The Israel Antiquities Authority, which oversaw the Jerusalem excavation, said in reaction to the film's release that it had never been proven beyond doubt that the tomb was the burial place of Caiaphas. It also said that nails are commonly found in tombs.

"There is no doubt that the talented director Simcha Jacobovici created an interesting film with a real archaeological find at its centre, but the interpretation presented in it has no basis in archaeological findings or research," it said.

video after the jump
http://www.telegraph.co.uk/news/worldnews/middleeast/israel/8445464/Jesus-crucifixion-nails-found.html

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« Reply #3623 on: Apr 12th, 2011, 07:54am »

LA Times

Nicolas Cage's national treasure recovered

A rare Superman comic book stolen from the actor in 2000 resurfaces and detectives are taking action.


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By Richard Winton, Los Angeles Times
April 12, 2011

Maybe the Man of Steel should step in and help police unravel the mystery of the Man of Steal.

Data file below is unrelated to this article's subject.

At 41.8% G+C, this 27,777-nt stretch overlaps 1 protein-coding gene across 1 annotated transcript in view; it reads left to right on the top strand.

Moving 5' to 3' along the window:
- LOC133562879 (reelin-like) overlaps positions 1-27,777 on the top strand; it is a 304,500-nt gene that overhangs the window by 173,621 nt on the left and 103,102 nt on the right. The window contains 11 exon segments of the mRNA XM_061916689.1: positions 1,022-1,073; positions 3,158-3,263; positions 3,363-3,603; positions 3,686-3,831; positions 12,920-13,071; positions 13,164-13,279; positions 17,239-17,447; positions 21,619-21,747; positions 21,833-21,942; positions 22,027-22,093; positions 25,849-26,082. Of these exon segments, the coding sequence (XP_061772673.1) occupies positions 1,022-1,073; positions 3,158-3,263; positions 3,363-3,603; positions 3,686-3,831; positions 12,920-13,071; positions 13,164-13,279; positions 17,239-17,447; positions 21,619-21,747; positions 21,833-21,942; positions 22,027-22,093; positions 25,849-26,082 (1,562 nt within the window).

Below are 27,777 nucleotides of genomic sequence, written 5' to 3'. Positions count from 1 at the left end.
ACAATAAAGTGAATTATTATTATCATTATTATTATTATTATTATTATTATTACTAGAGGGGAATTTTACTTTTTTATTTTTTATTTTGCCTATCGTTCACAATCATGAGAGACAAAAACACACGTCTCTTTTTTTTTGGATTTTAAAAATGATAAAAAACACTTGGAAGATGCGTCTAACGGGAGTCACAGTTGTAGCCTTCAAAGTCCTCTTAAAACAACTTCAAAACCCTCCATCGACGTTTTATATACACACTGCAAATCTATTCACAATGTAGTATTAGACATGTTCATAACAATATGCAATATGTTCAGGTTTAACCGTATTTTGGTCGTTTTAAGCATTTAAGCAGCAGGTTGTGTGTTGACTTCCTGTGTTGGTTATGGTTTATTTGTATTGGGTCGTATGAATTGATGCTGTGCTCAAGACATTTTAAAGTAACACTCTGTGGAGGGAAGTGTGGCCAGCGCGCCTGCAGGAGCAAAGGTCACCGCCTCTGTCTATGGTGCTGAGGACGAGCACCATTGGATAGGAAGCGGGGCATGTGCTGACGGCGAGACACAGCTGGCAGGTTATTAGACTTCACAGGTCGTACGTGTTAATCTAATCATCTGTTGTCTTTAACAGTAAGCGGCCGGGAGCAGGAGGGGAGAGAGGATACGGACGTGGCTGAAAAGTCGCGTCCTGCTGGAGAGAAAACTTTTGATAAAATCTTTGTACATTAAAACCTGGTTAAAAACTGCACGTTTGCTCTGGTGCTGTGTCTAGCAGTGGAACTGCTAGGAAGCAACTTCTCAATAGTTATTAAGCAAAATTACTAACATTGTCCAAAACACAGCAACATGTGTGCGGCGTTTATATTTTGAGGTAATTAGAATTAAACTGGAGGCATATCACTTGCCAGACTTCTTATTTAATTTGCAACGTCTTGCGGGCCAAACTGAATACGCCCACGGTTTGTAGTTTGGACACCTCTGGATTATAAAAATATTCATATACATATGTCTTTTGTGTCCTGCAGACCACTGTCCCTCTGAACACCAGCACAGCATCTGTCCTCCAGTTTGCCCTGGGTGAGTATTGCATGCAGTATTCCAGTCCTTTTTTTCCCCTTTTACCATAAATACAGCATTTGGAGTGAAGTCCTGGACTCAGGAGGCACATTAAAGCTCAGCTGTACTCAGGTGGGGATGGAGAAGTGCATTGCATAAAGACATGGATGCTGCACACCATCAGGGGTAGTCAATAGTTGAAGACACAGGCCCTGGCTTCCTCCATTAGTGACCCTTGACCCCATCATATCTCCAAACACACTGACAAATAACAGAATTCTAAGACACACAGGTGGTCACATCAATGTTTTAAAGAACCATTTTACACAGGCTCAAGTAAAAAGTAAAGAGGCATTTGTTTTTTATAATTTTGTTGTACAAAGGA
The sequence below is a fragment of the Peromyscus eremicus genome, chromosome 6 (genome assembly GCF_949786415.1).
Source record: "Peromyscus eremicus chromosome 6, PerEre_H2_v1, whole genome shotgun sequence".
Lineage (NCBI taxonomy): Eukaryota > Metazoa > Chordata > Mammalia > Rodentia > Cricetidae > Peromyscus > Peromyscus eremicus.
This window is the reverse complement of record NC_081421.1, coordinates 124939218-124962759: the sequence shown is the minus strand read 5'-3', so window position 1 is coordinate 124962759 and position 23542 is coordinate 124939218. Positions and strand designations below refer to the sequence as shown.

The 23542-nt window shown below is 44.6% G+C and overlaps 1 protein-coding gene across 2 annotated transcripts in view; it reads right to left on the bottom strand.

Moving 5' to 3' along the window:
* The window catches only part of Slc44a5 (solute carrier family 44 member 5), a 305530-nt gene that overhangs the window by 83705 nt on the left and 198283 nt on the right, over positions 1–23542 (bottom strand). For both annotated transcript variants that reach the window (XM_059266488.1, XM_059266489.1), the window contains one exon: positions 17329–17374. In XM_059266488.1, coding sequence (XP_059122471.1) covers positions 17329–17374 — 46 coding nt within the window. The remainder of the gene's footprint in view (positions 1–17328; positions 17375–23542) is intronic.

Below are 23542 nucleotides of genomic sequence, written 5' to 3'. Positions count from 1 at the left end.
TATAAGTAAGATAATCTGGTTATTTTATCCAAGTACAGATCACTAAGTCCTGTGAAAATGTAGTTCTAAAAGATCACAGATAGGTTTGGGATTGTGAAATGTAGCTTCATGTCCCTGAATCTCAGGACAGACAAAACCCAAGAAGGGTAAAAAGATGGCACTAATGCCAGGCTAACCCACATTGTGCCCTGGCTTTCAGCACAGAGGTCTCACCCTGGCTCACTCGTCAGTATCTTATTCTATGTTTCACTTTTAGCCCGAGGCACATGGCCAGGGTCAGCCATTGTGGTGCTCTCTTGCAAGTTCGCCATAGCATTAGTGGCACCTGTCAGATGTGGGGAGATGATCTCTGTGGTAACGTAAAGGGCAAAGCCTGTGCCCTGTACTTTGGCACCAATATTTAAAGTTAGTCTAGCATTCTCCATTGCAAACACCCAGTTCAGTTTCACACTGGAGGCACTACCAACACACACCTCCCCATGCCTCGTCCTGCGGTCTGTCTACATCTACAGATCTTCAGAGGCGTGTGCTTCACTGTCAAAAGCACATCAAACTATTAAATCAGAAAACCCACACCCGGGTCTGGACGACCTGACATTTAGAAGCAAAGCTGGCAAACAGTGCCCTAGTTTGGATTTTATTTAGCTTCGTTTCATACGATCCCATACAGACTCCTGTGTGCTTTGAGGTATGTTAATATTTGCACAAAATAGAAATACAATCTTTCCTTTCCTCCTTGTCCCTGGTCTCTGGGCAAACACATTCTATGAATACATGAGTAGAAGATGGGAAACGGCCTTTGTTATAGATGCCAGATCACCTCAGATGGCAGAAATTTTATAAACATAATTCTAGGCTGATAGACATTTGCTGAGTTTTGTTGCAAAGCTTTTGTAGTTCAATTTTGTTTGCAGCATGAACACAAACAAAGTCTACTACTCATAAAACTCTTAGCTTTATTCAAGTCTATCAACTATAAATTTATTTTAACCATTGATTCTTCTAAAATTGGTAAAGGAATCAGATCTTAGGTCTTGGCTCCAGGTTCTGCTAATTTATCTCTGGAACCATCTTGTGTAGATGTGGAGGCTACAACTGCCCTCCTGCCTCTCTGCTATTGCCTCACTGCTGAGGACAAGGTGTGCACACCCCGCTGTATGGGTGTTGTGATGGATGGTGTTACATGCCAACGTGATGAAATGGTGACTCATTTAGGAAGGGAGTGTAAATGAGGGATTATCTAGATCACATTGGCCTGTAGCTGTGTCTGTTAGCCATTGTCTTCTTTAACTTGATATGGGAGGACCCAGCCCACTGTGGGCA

An original copy of the first Superman comic book that was stolen a decade ago from actor Nicolas Cage has been recovered, and Los Angeles authorities are searching for the thief. Action Comics No. 1 — a 1938 comic book now worth as much as $1.5 million — was taken from Cage's West Los Angeles home in 2000 and discovered last month in a San Fernando Valley storage locker.

The highly sought-after first edition is now in an LAPD evidence safe as the department's art detail detectives try to bring the thieves to justice. "We have it protected in a safe and it isn't going anywhere until we finish our investigation," Det. Donald Hrycyk said Monday.

The Superman comic book, which cost 10 cents new, was part of a collection of vintage comics stolen from Cage.

The first edition depicted Superman hoisting a green sedan in the air as he breaks up the kidnapping of his Daily Planet newspaper co-worker, Lois Lane. The storyline explains how the infant Superman, known as Kal-El, was sent by his parents from a dying planet to grow up on Earth.

Hrycyk did not identify the man who claims to have discovered the rare comic book after buying the contents of an abandoned storage container at auction. The veteran art detail detective said he's still checking out the story of the man, who has been unable to identify the exact place from where the comic came.

"He claims he doesn't know the exact storage locker," Hrycyk said.

Another newspaper — the Ventura County Star, not the Daily Planet — reported that a Simi Valley liquidation company owner set up a meeting last week with New York comic book expert Stephen Fishler, who operates Metropolis Collectibles. Fishler had sold Cage the copy of Action Comics No. 1 in 1995 and said it was authentic. Aware of the theft, he alerted authorities.